By Braden Ochs | Echo
Avery Boxell '17 and Sarah Smith '17, two Taylor alumni, have achieved top 10 Certified Public Accountant (CPA) exam cumulative scores in the state of Indiana.
"I have really grasped on to the idea that you may never be the smartest person in the room, but you can always be the most prepared person in the room," Boxell said. "And this is just what Taylor's accounting program did for me. Being able to pass all four CPA exams in three months and to get one of the top ten scores in Indiana speaks to the excellence of the accounting program at Taylor University."
According to David Poucher, associate professor of accounting, to become licensed by a state as a CPA, there are usually four requirements: education, examination, experience and ethics. Each state's requirements differ, but all states utilize the CPA exam developed by the American Institute of Certified Public Accountants (AICPA). Most states require a degree with 150 semester credit hours to be eligible to sit for the exam. For more information about the CPA exam, visit nasba.org/education/becomingacpa/whatistheuniformcpaexam/.
The CPA exam is a 16-hour, computer-based test with four sections: auditing and attestation (AUD), business environment and concepts (BEC), financial accounting and reporting (FAR) and regulation (REG). It is designed to assess the knowledge and skills entry-level CPAs need to practice public accountancy.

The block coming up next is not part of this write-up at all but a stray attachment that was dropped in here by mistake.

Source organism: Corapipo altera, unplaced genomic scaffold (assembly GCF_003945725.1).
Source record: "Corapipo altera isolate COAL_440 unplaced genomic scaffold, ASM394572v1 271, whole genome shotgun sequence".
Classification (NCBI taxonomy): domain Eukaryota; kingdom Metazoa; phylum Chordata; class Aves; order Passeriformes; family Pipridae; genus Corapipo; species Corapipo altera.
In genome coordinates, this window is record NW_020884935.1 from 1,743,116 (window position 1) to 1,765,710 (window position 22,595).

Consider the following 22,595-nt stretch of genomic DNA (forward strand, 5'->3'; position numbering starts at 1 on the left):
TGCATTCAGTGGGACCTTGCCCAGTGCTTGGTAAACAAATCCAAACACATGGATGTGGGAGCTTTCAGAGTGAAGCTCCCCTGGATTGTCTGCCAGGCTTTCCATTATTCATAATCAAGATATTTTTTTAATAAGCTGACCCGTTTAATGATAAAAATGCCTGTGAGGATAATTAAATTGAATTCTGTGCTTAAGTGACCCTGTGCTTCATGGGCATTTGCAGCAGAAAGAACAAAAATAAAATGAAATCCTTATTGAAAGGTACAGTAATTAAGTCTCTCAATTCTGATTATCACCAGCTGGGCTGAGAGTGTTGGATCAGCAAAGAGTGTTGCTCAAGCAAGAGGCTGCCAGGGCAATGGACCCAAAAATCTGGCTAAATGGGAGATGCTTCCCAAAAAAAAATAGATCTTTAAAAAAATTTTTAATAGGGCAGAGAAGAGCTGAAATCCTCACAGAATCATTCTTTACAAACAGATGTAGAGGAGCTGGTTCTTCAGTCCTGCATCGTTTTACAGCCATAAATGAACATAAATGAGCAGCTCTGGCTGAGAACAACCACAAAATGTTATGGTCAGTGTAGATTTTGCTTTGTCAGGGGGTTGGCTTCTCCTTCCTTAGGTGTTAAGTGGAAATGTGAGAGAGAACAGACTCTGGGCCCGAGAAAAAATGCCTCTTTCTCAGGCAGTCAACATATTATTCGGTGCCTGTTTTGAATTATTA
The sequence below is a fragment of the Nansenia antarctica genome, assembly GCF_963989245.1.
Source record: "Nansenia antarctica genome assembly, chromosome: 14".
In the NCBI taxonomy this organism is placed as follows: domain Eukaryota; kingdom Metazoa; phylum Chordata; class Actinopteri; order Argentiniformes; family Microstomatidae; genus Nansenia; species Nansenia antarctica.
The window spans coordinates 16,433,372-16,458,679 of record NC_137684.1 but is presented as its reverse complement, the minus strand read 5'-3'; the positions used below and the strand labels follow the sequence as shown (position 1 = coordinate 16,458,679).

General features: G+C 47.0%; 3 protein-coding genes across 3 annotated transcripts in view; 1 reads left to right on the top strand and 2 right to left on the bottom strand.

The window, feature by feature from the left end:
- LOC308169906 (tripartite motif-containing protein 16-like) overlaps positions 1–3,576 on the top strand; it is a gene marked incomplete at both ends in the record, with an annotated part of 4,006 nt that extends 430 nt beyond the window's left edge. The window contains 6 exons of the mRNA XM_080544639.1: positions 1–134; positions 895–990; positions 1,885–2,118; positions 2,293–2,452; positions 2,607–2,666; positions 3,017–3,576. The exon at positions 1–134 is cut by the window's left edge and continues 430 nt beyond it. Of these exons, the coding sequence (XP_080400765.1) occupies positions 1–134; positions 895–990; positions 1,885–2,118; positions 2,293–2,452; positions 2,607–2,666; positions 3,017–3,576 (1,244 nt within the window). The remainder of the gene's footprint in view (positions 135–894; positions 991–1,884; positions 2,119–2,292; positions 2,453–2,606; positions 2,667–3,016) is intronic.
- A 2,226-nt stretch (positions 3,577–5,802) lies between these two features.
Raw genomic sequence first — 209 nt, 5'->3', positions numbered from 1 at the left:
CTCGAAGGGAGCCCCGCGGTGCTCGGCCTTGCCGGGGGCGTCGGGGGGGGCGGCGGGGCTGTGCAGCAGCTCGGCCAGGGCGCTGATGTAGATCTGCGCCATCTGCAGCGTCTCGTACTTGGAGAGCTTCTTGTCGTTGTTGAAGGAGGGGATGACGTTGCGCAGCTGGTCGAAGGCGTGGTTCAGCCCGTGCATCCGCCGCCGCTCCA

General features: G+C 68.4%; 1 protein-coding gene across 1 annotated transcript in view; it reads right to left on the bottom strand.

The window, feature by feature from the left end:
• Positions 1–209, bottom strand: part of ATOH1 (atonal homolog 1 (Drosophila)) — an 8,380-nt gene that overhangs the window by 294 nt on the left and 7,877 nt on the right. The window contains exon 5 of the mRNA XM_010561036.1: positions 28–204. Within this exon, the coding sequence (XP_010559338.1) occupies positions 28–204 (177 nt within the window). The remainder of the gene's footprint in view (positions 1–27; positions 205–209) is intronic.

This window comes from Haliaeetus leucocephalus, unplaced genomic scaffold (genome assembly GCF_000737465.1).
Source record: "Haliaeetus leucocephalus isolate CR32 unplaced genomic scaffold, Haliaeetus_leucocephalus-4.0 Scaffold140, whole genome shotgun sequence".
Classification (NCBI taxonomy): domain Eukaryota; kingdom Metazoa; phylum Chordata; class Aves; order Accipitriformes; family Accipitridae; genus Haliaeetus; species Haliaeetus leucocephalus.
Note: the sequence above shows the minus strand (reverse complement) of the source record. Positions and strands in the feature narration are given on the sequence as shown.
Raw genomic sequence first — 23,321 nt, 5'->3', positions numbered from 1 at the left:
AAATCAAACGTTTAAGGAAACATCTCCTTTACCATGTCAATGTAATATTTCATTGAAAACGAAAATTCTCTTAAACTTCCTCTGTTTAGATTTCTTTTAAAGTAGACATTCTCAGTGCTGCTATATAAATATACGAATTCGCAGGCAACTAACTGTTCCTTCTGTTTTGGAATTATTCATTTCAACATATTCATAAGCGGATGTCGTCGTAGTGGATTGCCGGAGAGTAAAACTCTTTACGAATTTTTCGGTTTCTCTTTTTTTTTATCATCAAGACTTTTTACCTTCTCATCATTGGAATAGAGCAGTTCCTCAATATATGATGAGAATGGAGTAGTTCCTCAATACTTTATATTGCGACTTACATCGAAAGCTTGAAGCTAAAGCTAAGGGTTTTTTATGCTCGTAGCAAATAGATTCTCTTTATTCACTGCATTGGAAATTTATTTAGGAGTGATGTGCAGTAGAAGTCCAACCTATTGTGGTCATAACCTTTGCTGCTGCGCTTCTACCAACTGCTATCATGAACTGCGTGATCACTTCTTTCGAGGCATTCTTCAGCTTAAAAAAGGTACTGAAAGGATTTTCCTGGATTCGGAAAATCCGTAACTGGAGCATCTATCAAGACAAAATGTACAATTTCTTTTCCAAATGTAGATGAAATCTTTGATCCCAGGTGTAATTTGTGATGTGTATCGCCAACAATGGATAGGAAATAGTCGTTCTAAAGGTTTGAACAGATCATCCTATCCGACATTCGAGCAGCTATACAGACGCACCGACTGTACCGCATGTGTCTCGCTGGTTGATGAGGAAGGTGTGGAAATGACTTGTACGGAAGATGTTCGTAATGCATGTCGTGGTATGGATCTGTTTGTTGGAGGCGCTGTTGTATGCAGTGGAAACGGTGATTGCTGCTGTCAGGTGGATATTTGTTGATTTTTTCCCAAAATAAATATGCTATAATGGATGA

"(I)t is a great achievement to pass the exam, and an even greater achievement to pass all four parts on the first attempt," Poucher said. "(Smith and Boxell) not only passed all four parts on their first attempt but scored in the top 10 during 2017 for the state of Indiana."
According to Poucher, the general passing rates on any individual section of the exam is around 50 percent.
Boxell and Smith are both grateful with their achievement, and they attribute a lot to their professors and hard work throughout college.
"Our primary accounting professor, Professor Poucher, pushed us to be prepared for the CPAs by ensuring we were on track for the 150 credits, having us do CPA research, and providing ample opportunity for help inside and outside the classroom," Smith said. "By the time I graduated, I knew exactly what I needed to do and was well-prepared to pass."